Volume 1 Number 2 Scott Hinman June 1, 2007

Scott HinmanScott Hinman coached the UC Santa Barbara Women's College Team from 1975 - 79 when the team won the US National Women's Collegiate Championship in '78 and '79. He was the coach of the Industry Hills Aquatic women's team which won four USWP National Women's Senior Championships, and was the Assistant Coach of the men's team which won an USWP National Men's Senior Championship. He founded and coached both the men's and women's teams at the Hacker Water Polo Club from 1982 - 84 which won an USWP National Men's Senior Championship once and the USWP National Women's Senior Championships twice. He was the first coach to win both the Men's and Women's USWP National Senior Championships in a single year. From 1982 - 88 he was an Assistant Coach of the US National Women's Senior Team. Currently he is the coach of the Irvine High School girls team which played in the CIFSS Division I finals twice, and he was selected as the 2000 CIFSS Div. I Girls' "Coach of the Year".

Remembrance of Things Past

In 1975 I left the familiar hometown of East San Jose and headed to UC Santa Barbara to play water polo for Dante Dettamante and the Gauchos. It was there that my career as a women’s water polo coach began. During my first few weeks I was approached by two gorgeous and highly successful female aquatic personalities. Sandy Nielsen (1972 Swimming Gold Medallist at Munich Olympics) and Barbara Jones (Experienced water polo player from Merced, Ca). It took them 2 minutes to convince me to coach the UCSB Women’s Club Team. I didn’t realize it at the time, but that day was a turning point in my life. Since then, I have developed and coached women’s water polo Teams for UCSB, Industry Hills, Hackers, US National Junior and Senior Teams and in my current position at Irvine High School in Southern California.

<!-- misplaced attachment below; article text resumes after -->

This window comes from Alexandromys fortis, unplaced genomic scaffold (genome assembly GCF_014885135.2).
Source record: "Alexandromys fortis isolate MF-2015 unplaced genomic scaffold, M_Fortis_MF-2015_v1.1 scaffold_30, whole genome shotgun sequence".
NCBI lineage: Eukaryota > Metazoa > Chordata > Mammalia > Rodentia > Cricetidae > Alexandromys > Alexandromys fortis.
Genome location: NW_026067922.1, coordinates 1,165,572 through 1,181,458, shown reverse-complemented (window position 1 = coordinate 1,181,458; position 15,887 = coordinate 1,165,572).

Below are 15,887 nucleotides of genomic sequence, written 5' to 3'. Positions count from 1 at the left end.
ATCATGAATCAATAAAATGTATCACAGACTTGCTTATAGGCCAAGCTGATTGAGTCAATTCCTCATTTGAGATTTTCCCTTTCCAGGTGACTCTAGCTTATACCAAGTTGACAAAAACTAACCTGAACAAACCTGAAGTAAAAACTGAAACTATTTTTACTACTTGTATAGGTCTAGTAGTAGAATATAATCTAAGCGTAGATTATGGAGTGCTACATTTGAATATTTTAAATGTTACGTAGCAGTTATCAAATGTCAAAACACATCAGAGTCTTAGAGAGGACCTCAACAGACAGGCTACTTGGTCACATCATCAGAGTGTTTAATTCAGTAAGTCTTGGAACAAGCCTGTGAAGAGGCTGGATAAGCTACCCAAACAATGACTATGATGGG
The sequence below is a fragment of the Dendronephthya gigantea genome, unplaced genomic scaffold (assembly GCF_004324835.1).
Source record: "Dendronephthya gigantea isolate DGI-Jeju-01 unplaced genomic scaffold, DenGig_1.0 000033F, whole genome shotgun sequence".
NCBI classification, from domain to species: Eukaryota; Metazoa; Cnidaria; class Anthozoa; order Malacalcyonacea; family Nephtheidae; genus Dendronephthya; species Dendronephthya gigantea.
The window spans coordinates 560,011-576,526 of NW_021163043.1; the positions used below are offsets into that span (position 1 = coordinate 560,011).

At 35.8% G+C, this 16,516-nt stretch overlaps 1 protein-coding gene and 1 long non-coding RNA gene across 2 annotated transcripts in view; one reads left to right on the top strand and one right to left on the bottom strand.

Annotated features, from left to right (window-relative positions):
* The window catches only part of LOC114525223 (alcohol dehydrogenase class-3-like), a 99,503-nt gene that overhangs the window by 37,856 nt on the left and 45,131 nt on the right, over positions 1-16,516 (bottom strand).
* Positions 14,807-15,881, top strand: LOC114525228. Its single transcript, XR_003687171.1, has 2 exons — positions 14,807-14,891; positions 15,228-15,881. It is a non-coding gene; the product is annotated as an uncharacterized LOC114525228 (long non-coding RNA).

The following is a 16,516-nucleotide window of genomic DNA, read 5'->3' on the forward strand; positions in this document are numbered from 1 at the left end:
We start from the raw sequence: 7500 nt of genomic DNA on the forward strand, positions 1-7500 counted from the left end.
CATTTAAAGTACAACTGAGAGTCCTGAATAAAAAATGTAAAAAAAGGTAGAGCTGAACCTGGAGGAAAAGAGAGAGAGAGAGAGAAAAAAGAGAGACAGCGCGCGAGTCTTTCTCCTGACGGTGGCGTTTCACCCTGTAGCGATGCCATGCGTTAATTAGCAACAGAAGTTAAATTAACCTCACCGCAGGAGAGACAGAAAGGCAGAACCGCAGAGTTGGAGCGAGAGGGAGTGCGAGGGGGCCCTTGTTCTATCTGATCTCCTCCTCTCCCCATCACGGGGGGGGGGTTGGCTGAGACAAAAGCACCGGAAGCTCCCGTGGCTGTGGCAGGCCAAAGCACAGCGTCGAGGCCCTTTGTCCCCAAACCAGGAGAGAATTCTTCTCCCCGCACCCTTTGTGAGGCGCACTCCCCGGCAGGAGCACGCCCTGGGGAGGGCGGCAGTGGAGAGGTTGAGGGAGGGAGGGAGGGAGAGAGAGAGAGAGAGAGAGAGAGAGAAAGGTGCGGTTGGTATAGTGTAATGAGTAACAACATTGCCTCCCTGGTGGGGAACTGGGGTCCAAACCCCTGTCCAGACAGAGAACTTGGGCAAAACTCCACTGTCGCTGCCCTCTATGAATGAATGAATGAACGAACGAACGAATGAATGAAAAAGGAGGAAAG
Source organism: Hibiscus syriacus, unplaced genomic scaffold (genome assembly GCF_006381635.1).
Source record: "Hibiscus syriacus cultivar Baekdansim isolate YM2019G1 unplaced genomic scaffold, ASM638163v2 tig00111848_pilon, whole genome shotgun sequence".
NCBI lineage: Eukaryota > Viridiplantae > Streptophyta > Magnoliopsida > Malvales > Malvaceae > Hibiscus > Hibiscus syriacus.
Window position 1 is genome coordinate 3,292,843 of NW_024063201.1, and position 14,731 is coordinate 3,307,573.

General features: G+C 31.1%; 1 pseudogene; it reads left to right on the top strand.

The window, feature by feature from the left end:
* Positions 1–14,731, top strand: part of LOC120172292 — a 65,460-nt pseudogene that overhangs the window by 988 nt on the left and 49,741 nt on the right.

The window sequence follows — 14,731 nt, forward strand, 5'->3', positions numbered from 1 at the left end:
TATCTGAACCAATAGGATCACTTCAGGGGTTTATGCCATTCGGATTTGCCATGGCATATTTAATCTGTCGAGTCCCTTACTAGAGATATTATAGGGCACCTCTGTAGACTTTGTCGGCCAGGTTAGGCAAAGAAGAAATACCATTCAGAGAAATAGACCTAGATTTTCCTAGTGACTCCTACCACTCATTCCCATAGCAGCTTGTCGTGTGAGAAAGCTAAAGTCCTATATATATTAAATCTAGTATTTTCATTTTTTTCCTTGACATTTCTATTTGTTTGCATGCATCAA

While at UCSB, the team grew quickly to 45 members. It was a great mix of those who endured playing on boys’ high school teams with former swimmers who were rookies to the sport. This program was one of a few women’s teams that played a tournament circuit throughout California. These teams included UCSB, Arizona, Arizona State, San Diego State, UC Berkeley, Chico State, UC Davis and Stanford. The circuit always ended with the grand final at San Diego State in that old shallow end pool. Slippery Rock would always come out for this tournament which made it even more special. During this era, we started the first women’s tournament to be hosted at UCSB called “The Santa Barbara Classic” in 1979. UCSB defeated Stanford to take 1st and 3rd in the inaugural event. We had an “A”, “B” and “C” team entered.